•Whether or not it contains nitrates, preservatives linked to cancer (processed meats have virtually no redeeming health value).
•How the meat is cooked.
Any time you cook meat at high temperatures, whether you’re grilling, frying, or broiling, some pretty dangerous chemicals are created, including:
•Heterocyclic Amines (HCAs): These form when food is cooked at high temperatures, and they’re linked to cancer. In terms of HCA, the worst part of the meat is the blackened section, which is why you should always avoid charring your meat, and never eat blackened sections.
•Polycyclic Aromatic Hydrocarbons (PAHs): When fat drips onto the heat source, causing excess smoke, and the smoke surrounds your food, it can transfer cancer-causing PAHs to the meat.
•Advanced Glycation End Products (AGEs): When food is cooked at high temperatures (including when it is pasteurized or sterilized), it increases the formation of AGEs in your food. When you eat the food, it transfers the AGEs into your body. AGEs build up in your body over time leading to oxidative stress, inflammation and an increased risk of heart disease, diabetes and kidney disease.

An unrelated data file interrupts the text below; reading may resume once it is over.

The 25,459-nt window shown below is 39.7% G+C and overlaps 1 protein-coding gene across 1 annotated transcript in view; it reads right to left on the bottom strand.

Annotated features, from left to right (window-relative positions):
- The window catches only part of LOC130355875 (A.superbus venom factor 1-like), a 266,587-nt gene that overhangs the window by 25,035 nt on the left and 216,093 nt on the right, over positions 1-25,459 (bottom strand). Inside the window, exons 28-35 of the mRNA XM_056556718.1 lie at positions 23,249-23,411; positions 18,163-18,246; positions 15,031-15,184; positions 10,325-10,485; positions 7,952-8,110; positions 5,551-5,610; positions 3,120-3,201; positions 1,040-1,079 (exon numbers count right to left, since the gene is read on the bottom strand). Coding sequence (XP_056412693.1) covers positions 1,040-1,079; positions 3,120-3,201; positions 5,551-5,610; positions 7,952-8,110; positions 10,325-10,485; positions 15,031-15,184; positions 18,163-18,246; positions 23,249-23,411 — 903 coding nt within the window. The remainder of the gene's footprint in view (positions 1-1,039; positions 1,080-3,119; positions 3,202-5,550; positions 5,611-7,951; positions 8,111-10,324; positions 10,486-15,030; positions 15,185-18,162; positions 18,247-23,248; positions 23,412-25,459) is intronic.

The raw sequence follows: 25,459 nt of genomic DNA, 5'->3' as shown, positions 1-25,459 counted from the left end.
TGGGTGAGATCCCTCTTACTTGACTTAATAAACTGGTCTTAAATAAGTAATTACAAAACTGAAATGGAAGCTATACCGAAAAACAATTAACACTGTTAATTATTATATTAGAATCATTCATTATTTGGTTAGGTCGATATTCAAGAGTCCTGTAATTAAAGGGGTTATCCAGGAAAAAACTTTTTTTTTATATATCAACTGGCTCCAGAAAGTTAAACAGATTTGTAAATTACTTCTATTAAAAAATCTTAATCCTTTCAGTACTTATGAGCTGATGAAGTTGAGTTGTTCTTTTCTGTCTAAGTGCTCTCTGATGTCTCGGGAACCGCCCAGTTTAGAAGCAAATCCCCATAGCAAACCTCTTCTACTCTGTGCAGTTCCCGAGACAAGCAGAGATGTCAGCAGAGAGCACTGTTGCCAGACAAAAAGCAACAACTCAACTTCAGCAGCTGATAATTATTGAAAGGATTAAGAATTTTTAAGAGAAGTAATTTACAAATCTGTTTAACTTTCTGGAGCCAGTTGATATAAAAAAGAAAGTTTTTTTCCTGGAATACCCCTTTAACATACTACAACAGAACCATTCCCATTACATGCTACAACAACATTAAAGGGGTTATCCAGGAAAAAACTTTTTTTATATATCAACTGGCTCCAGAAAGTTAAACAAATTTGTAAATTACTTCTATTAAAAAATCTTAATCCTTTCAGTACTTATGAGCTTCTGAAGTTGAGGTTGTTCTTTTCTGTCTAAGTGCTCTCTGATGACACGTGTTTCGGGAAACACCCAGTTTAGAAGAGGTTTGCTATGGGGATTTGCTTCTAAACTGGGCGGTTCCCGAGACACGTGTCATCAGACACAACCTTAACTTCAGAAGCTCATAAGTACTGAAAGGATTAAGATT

Even if you are a protein type who thrives on red meat, eating factory farmed, grain-feed beef that’s been charred to a crisp will NOT improve your health. In order for meat to be its healthiest, it should be organic and grass-fed, and it should be cooked as little as possible.
Bottom Line on Vegetarian, Vegan, or Meat
While there are many variables involved, the majority of people (about 60 percent) will feel their best when they include some healthy sources of lightly cooked or raw animal protein in their diet. If your currently on a vegetarian or vegan diet and it allows you to function at the highest level of energy and fitness without feeling hungry or craving sweets, that’s a good sign that you are eating the right food appropriate for your nutritional type.